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Thursday, January 31, 2013
For years now the Roanoke Tea Party has waged a fruitless and embarrassing battle. The goal: persuade Roanoke County to drop its $1,200 a year membership in the International Council of Local Environmental Initiatives , also known as Local Governments for Sustainability .
The tea partyers believe ICLEI is part of a United Nations Agenda 21 scheme to control local land-use planning in America. This has elicited much eye-rolling from a majority of the Roanoke County Board of Supervisors, who’ve pretty much given the bum’s rush to the tea party. Foiled at every turn, they’ve now taken their cause to the friendlier ears of state lawmakers in Richmond.
The tea party is proudly supporting HB 2223 , a bill sponsored by Del. Ben Cline, R-Rockbridge County . It would prohibit Roanoke County from paying dues to ICLEI, which would end its membership. Cline says that specific consequence was not his precise intention. He’s seeking to bar every political subdivision in Virginia from membership in ICLEI and some other groups.
Those localities also include Roanoke, Arlington County, Richmond, Charlottesville, Harrisonburg, Alexandria and Winchester. The bill will be considered by the House Rules Committee this afternoon.
I predicted such legislation in this column back on Oct. 21. Tuesday, I read Cline’s two-sentence bill to Hollins District Supervisor Richard Flora, a Republican. He sounded incredulous.
“It’s pure hogwash,” Flora said. “To tell them ‘you can’t belong to an organization that’s concerned about the environment?’ Or ‘you should stop planning for the future of your community?’
“Just when you think the Virginia General Assembly has reached its maximum level of incompetence, you get fooled,” Flora added. “I think it’s pretty idiotic legislation.”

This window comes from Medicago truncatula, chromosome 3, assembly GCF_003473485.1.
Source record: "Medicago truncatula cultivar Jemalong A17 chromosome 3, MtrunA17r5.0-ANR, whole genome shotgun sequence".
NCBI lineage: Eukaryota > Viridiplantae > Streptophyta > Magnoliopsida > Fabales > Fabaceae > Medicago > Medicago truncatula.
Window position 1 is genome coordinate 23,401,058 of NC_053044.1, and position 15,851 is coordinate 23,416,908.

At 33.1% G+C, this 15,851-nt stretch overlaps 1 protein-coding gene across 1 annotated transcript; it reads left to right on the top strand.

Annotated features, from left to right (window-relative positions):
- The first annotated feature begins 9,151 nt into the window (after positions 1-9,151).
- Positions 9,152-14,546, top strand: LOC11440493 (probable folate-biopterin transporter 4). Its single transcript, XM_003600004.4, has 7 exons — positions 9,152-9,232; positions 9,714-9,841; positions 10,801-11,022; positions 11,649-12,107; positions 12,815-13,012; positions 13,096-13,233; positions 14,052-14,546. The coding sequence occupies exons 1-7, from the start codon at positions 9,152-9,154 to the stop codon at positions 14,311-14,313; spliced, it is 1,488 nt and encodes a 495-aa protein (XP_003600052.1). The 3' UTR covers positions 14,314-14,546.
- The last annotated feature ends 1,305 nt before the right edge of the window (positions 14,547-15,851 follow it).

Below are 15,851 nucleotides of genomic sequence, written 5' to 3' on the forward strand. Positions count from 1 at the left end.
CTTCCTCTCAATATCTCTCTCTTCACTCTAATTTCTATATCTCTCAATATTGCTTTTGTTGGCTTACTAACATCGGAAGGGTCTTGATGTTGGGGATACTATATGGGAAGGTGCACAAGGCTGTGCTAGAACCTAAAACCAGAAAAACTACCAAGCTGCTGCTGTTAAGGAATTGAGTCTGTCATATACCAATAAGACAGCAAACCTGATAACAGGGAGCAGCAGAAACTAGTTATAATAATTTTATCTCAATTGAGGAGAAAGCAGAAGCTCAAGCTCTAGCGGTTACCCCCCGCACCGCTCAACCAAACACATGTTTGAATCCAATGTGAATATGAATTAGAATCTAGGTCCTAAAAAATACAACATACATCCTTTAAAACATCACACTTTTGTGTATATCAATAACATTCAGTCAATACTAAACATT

Cline told me he introduced the measure at the request of some constituents, not the Roanoke Tea Party. But it’s one of a handful of proposed laws they’re promoting on their website. I emailed President Chip Tarbutton about this Tuesday but he didn’t get back to me.
The bill doesn’t mention ICLEI, but “the intent is to focus it toward any organization that is explicitly working to implement the provisions of [United Nations) Agenda 21,” Cline told me. ICLEI is one, he noted.
“So you don’t think it’s crackpot legislation?” I asked.
“It’s definitely a concern when you have international organizations that promote limitations on property rights and restrictions on zoning authority at the local level,” Cline replied.
The thing is, everything about ICLEI is voluntary. Localities can take or leave its ideas — some are good ones. Roanoke County’s chief benefit from membership is energy-auditing software. It’s helped save tens of thousands of taxpayer dollars via conservation in the county and in Roanoke.
“That’s the most ridiculous thing I’ve ever heard,” Supervisor Charlotte Moore, an independent who represents Cave Spring on the board, said about the bill. She and Flora and Board Chairman Mike Altizer, R-Vinton, comprise the board majority that’s thwarted the tea party’s anti-ICLEI efforts.
Virginia is merely the latest state to embark on such folly. Last year Alabama enacted similar legislation and Arizona almost did — the Arizona Chamber of Commerce killed it late in the game.
New Hampshire, Tennessee, North Carolina and Georgia have considered similar bills. Another is pending in Michigan, Cline said. Most are based on model legislation promoted by some intellectual wizards at the John Birch Society .
The county’s ICLEI membership “has nothing to do with taking away property rights,” Moore said. “We have to be conscious of clean air and water for the next generation. I’m just totally mind-boggled by this.”
I also emailed the bill’s text to Roanoke City Manager Chris Morrill, the current (national) president of the Government Finance Officers Association . I wanted to know if he would have to end his affiliation with that association if the bill passed.
Probably not, Morrill responded, even though the GFOA has issued a “best practice” statement on sustainability that refers to International Council of Local Environmental Initiatives principles.
But some language in the measure gave him pause. It would bar Virginia and all its localities from spending money with, or receiving any money from, “those governmental, nongovernmental, and intergovernmental organizations as defined in Agenda 21.”
“I understand that the United States is a signatory to Agenda 21,” Morrill noted. “If HB 2223 is enacted, could one make the case that the Commonwealth and all localities be required to reject all federal assistance?”
If that ever happened, the tea partyers would be dancing in the streets, singing hallelujahs.
Until the next big flood, anyway.
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